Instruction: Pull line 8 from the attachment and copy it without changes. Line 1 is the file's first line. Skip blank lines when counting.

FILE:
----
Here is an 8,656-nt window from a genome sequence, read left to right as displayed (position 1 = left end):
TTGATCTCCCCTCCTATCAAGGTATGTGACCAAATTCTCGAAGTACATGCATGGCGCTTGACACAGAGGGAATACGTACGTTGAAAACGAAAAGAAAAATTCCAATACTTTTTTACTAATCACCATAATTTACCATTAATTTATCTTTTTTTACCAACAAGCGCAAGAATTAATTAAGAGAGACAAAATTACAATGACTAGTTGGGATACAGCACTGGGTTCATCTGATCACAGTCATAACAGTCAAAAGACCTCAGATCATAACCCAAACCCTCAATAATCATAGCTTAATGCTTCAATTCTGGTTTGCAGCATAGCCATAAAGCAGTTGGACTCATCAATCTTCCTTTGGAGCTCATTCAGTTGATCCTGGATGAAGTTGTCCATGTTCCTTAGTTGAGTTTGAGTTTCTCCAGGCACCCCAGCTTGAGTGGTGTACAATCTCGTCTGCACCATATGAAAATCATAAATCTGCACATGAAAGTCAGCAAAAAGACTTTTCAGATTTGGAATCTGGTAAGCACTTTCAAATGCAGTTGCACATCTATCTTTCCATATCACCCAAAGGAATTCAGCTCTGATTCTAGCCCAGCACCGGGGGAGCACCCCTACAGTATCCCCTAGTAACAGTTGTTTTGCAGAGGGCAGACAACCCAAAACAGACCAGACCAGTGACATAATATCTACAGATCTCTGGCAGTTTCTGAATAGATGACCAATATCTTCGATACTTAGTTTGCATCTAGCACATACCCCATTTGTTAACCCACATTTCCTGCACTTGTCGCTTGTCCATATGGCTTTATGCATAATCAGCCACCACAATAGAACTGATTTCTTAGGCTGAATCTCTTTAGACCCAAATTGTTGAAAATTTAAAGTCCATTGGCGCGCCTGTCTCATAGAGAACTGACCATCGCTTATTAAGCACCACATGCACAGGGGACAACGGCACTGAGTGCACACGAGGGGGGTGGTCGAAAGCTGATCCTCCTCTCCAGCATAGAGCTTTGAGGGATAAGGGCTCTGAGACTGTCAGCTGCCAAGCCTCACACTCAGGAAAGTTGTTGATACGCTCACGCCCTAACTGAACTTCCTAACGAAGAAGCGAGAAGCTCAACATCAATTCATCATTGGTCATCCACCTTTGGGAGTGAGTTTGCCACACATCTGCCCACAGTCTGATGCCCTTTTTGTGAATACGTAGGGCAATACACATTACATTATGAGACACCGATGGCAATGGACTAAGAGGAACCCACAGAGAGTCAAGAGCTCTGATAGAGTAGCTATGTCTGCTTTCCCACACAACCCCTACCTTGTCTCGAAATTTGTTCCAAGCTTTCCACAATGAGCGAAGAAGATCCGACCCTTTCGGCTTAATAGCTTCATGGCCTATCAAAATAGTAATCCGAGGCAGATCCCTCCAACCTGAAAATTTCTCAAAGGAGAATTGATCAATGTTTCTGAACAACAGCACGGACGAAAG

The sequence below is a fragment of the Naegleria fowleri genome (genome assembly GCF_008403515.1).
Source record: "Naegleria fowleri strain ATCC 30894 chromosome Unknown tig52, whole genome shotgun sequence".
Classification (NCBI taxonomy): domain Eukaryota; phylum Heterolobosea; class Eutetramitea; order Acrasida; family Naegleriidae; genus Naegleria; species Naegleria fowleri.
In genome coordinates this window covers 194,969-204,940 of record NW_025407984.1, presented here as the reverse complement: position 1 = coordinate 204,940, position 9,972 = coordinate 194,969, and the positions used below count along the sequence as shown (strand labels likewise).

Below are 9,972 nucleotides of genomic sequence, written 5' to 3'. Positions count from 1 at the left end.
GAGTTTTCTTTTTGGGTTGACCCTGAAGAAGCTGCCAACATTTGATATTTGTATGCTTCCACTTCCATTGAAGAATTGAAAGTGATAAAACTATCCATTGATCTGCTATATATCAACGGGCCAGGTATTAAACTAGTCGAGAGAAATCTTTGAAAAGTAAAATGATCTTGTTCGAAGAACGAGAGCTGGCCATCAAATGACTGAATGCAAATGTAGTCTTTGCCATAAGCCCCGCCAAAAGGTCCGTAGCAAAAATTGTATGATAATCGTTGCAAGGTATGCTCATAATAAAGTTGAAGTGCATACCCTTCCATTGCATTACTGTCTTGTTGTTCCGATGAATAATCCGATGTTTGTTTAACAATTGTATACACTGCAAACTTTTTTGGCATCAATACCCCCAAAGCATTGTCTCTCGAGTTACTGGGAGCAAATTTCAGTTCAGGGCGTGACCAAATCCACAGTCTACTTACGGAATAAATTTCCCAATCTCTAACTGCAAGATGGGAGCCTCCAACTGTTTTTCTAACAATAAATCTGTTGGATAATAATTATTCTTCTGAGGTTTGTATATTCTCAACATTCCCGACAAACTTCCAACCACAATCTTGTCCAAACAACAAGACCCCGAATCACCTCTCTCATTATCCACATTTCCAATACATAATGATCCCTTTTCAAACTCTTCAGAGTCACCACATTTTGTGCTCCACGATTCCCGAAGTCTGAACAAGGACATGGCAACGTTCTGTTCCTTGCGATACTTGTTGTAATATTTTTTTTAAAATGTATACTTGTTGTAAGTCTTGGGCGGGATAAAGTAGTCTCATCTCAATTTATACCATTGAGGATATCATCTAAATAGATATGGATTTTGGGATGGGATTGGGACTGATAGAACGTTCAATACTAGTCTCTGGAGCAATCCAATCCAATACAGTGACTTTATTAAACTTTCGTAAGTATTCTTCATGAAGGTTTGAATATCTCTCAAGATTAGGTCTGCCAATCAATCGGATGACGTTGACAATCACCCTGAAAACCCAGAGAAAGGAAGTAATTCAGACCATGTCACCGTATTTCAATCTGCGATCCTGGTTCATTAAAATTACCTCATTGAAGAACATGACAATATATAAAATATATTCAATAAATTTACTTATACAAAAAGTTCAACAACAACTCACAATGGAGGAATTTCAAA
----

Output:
GAGTTTTCTTTTTGGGTTGACCCTGAAGAAGCTGCCAACATTTGATATTTGTATGCTTCCACTTCCATTGAAGAATTGAAAGTGATAAAACTATCCATTGATCTGCTATATATCAACGGGCCAGGTATTAAACTAGTCGAGAGAAATCTTTGAAAAGTAAAATGATCTTGTTCGAAGAACGAGAGCTGGCCATCAAATGACTGAATGCAAATGTAGTCTTTGCCATAAGCCCCGCCAAAAGGTCCGTAGCAAAAATTGTATGATAATCGTTGCAAGGTATGCTCATAATAAAGTTGAAGTGCATACCCTTCCATTGCATTACTGTCTTGTTGTTCCGATGAATAATCCGATGTTTGTTTAACAATTGTATACACTGCAAACTTTTTTGGCATCAATACCCCCAAAGCATTGTCTCTCGAGTTACTGGGAGCAAATTTCAGTTCAGGGCGTGACCAAATCCACAGTCTACTTACGGAATAAATTTCCCAATCTCTAACTGCAAGATGGGAGCCTCCAACTGTTTTTCTAACAATAAATCTGTTGGATAATAATTATTCTTCTGAGGTTTGTATATTCTCAACATTCCCGACAAACTTCCAACCACAATCTTGTCCAAACAACAAGACCCCGAATCACCTCTCTCATTATCCACATTTCCAATACATAATGATCCCTTTTCAAACTCTTCAGAGTCACCACATTTTGTGCTCCACGATTCCCGAAGTCTGAACAAGGACATGGCAACGTTCTGTTCCTTGCGATACTTGTTGTAATATTTTTTTTAAAATGTATACTTGTTGTAAGTCTTGGGCGGGATAAAGTAGTCTCATCTCAATTTATACCATTGAGGATATCATCTAAATAGATATGGATTTTGGGATGGGATTGGGACTGATAGAACGTTCAATACTAGTCTCTGGAGCAATCCAATCCAATACAGTGACTTTATTAAACTTTCGTAAGTATTCTTCATGAAGGTTTGAATATCTCTCAAGATTAGGTCTGCCAATCAATCGGATGACGTTGACAATCACCCTGAAAACCCAGAGAAAGGAAGTAATTCAGACCATGTCACCGTATTTCAATCTGCGATCCTGGTTCATTAAAATTACCTCATTGAAGAACATGACAATATATAAAATATATTCAATAAATTTACTTATACAAAAAGTTCAACAACAACTCACAATGGAGGAATTTCAAA